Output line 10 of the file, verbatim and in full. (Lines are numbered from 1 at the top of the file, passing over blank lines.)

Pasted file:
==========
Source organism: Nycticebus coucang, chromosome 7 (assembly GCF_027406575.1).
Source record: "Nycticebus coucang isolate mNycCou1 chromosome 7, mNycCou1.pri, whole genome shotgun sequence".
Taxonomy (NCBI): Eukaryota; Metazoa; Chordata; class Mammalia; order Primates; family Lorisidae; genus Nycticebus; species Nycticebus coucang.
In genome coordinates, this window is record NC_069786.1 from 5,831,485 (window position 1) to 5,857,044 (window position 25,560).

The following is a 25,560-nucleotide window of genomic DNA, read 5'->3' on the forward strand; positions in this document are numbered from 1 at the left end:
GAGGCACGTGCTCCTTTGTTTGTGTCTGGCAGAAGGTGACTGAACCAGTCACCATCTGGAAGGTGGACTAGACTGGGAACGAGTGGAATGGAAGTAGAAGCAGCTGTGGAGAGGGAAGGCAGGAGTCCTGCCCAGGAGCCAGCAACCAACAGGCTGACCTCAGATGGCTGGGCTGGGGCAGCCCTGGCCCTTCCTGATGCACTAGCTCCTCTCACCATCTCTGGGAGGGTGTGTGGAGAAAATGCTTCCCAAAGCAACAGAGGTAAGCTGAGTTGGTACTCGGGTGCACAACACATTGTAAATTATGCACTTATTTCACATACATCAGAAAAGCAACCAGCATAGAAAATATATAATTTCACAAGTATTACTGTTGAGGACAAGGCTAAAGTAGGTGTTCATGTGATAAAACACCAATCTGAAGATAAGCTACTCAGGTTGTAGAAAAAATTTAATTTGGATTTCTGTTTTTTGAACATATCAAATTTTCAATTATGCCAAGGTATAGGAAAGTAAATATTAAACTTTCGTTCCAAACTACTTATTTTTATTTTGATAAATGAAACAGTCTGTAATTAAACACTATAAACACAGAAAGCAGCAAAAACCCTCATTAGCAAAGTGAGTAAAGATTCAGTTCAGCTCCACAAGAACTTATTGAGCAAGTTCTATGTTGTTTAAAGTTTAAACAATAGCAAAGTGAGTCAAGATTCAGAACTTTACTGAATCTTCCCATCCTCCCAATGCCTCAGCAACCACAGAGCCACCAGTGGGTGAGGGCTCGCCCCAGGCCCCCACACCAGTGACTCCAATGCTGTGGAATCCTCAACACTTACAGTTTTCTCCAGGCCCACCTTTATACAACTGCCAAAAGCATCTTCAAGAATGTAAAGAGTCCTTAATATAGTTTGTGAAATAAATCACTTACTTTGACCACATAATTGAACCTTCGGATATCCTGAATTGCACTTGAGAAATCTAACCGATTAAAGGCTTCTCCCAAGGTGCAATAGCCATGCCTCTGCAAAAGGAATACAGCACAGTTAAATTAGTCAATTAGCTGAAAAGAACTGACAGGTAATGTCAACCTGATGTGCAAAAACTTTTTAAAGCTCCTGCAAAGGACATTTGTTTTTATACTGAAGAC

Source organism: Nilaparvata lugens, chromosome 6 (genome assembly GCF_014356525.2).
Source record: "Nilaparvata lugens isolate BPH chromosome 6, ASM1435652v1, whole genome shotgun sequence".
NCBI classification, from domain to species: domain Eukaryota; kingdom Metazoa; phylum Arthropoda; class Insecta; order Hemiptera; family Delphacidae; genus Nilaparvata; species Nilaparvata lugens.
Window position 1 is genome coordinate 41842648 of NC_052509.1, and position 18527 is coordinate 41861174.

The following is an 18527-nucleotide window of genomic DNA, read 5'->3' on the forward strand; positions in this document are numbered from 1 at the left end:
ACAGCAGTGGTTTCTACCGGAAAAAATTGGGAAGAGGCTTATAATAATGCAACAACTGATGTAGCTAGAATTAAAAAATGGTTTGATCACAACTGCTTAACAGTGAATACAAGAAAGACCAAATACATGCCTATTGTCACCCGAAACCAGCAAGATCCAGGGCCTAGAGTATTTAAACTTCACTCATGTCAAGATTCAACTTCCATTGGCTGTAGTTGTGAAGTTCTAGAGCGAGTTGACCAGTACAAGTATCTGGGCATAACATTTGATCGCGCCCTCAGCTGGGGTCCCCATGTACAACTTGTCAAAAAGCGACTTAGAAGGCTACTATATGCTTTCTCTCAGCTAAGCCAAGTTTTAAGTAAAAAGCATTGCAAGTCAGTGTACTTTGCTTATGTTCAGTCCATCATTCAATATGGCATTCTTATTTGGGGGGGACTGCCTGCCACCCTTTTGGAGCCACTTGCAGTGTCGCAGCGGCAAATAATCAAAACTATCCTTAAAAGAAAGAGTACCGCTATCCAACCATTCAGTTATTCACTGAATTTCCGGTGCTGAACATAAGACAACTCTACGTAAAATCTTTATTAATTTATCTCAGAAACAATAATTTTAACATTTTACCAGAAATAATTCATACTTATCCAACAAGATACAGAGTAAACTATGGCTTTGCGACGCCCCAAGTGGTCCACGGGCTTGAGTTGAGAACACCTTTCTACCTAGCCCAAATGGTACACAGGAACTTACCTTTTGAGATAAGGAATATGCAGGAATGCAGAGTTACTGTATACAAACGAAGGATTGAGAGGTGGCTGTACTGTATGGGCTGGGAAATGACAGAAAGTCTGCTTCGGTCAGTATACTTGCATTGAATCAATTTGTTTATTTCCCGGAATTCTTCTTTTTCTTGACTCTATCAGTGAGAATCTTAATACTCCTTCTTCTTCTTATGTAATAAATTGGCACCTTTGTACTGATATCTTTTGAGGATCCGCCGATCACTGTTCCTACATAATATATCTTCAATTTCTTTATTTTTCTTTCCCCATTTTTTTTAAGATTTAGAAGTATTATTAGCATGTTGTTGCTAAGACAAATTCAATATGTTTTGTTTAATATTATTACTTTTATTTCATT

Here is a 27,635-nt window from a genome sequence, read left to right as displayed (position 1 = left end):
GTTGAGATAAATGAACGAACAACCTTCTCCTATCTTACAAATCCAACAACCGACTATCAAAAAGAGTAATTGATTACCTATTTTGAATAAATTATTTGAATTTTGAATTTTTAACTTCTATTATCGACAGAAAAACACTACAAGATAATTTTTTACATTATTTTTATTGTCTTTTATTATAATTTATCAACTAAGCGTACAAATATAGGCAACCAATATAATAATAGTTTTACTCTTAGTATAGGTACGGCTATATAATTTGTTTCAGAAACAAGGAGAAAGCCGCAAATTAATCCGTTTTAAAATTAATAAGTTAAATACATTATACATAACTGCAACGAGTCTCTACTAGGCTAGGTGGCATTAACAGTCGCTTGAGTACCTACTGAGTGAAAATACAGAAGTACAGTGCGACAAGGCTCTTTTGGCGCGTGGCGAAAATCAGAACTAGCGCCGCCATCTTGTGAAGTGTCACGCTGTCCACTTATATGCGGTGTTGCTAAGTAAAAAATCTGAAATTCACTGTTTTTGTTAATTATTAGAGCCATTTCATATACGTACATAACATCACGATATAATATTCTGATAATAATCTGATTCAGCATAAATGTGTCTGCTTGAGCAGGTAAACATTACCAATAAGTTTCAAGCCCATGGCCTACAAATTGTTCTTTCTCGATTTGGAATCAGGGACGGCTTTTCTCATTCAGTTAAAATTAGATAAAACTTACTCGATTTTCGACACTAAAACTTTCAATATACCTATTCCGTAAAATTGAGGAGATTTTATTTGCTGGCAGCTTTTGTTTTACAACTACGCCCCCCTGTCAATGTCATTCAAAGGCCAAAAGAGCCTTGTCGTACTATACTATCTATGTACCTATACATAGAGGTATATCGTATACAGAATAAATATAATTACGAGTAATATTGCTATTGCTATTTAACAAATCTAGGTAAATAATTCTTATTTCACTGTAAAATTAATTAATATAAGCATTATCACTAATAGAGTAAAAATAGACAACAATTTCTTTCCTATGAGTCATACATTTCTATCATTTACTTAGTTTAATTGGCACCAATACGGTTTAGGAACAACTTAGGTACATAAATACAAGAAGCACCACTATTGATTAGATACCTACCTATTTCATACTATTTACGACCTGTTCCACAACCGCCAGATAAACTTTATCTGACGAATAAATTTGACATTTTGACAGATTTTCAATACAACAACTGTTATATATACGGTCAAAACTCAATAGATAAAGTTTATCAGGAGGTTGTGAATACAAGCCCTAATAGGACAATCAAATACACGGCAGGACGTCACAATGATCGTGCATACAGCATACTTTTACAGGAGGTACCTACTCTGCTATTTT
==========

Window position 1 is genome coordinate 41842648 of NC_052509.1, and position 18527 is coordinate 41861174.